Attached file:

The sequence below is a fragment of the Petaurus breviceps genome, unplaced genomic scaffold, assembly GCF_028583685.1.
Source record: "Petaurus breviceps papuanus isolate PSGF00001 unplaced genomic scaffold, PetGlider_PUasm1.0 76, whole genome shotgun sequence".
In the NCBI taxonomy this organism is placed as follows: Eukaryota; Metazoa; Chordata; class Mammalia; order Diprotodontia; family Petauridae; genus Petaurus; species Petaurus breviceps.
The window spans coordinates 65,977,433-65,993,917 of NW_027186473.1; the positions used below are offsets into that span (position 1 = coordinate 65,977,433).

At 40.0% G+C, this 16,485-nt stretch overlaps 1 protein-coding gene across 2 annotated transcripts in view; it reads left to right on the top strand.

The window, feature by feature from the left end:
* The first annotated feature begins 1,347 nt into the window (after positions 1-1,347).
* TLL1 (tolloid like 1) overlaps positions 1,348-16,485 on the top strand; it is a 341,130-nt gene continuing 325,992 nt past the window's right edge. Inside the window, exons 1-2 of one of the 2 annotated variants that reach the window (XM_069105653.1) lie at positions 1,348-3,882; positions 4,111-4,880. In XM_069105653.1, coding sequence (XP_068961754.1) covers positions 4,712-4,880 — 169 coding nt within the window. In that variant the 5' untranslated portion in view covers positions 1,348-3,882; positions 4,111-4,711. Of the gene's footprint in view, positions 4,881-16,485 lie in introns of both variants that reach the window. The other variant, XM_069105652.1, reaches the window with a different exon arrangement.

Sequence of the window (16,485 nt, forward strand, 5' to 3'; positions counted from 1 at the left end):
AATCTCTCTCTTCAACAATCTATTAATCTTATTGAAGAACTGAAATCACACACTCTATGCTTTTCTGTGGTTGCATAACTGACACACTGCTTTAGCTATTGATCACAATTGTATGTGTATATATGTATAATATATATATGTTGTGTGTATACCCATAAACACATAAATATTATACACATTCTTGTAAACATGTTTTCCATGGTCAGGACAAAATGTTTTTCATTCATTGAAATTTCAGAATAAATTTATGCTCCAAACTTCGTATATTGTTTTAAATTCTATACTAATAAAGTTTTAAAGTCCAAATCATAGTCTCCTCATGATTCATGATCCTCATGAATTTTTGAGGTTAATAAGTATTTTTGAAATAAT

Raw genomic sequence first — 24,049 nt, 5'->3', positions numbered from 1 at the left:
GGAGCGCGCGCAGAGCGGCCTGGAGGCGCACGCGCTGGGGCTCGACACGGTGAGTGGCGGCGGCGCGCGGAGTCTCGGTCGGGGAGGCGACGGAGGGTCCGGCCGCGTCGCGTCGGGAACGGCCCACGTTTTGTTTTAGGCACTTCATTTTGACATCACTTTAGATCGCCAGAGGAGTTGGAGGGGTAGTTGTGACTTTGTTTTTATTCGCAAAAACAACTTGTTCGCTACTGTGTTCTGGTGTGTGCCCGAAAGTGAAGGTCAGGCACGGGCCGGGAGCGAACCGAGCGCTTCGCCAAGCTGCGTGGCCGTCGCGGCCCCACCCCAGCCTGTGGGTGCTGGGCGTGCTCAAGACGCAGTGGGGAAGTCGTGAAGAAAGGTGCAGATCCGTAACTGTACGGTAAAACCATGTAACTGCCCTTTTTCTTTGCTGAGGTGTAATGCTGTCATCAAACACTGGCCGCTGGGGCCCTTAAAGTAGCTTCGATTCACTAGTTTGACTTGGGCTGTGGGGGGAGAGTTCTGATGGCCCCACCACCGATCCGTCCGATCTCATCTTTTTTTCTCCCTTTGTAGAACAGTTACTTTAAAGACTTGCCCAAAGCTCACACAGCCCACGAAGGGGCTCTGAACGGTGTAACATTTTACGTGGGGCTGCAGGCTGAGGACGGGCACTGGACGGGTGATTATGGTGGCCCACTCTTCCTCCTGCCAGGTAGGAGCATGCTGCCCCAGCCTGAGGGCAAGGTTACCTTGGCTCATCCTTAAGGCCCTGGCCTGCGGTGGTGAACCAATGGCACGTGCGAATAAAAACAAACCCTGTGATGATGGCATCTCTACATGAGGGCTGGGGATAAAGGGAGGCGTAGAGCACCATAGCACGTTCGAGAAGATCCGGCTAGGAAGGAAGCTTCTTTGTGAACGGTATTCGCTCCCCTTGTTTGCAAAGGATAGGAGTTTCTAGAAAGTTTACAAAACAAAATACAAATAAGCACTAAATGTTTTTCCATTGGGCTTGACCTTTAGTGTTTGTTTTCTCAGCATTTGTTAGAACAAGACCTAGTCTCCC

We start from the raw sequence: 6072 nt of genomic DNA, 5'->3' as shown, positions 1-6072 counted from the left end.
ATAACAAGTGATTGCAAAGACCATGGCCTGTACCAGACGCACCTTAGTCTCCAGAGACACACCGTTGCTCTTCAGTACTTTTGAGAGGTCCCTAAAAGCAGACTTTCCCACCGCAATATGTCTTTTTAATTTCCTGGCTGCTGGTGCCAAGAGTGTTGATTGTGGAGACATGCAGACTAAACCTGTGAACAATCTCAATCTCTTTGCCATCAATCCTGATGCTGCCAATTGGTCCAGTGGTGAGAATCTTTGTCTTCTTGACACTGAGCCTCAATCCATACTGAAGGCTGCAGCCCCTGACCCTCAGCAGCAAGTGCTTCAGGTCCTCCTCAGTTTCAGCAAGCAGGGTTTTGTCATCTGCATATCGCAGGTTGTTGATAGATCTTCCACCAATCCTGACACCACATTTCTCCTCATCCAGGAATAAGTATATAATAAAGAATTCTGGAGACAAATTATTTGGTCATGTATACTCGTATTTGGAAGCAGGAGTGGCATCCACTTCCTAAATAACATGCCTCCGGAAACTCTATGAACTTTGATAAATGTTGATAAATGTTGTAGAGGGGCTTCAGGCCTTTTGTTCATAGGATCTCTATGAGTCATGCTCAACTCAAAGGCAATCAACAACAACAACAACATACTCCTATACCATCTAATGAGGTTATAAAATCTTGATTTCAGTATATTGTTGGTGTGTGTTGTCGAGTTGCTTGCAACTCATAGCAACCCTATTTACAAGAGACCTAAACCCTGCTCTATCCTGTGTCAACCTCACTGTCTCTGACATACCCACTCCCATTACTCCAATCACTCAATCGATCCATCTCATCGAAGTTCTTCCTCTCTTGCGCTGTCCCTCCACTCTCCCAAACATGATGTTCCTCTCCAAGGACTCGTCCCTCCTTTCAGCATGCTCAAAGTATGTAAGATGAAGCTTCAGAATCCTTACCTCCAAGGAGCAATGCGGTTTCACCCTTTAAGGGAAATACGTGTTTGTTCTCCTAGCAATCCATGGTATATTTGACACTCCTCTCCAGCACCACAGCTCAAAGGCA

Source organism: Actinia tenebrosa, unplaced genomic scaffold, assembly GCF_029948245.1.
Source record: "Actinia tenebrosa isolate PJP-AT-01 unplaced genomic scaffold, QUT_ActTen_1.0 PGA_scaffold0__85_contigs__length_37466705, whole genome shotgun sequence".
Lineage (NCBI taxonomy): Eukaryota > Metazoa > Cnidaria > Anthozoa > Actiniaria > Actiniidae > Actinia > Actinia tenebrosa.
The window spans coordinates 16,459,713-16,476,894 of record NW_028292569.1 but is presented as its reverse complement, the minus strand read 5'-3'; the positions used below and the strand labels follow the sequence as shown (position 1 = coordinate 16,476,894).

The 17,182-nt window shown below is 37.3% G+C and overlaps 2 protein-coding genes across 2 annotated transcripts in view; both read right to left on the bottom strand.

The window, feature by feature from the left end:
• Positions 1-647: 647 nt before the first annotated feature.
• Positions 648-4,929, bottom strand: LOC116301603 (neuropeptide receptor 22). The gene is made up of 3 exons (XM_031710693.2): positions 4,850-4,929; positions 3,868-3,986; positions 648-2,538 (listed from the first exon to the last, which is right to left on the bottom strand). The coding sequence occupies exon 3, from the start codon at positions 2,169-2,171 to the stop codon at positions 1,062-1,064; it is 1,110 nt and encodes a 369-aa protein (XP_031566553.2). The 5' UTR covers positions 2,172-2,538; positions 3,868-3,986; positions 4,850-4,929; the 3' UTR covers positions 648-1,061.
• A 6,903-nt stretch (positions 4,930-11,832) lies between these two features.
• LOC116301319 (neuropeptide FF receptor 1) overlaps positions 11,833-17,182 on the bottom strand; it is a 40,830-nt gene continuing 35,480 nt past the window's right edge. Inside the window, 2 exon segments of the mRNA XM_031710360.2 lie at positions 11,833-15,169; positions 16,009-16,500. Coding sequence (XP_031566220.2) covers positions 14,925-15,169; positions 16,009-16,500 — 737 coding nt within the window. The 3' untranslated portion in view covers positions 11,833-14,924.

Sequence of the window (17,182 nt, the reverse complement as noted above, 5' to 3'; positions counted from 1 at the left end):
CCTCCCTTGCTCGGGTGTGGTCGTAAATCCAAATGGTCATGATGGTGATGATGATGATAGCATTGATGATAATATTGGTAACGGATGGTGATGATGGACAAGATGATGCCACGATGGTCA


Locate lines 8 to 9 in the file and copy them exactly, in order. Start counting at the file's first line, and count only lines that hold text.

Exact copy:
* TLL1 (tolloid like 1) overlaps positions 1,348-16,485 on the top strand; it is a 341,130-nt gene continuing 325,992 nt past the window's right edge. Inside the window, exons 1-2 of one of the 2 annotated variants that reach the window (XM_069105653.1) lie at positions 1,348-3,882; positions 4,111-4,880. In XM_069105653.1, coding sequence (XP_068961754.1) covers positions 4,712-4,880 — 169 coding nt within the window. In that variant the 5' untranslated portion in view covers positions 1,348-3,882; positions 4,111-4,711. Of the gene's footprint in view, positions 4,881-16,485 lie in introns of both variants that reach the window. The other variant, XM_069105652.1, reaches the window with a different exon arrangement.

Sequence of the window (16,485 nt, forward strand, 5' to 3'; positions counted from 1 at the left end):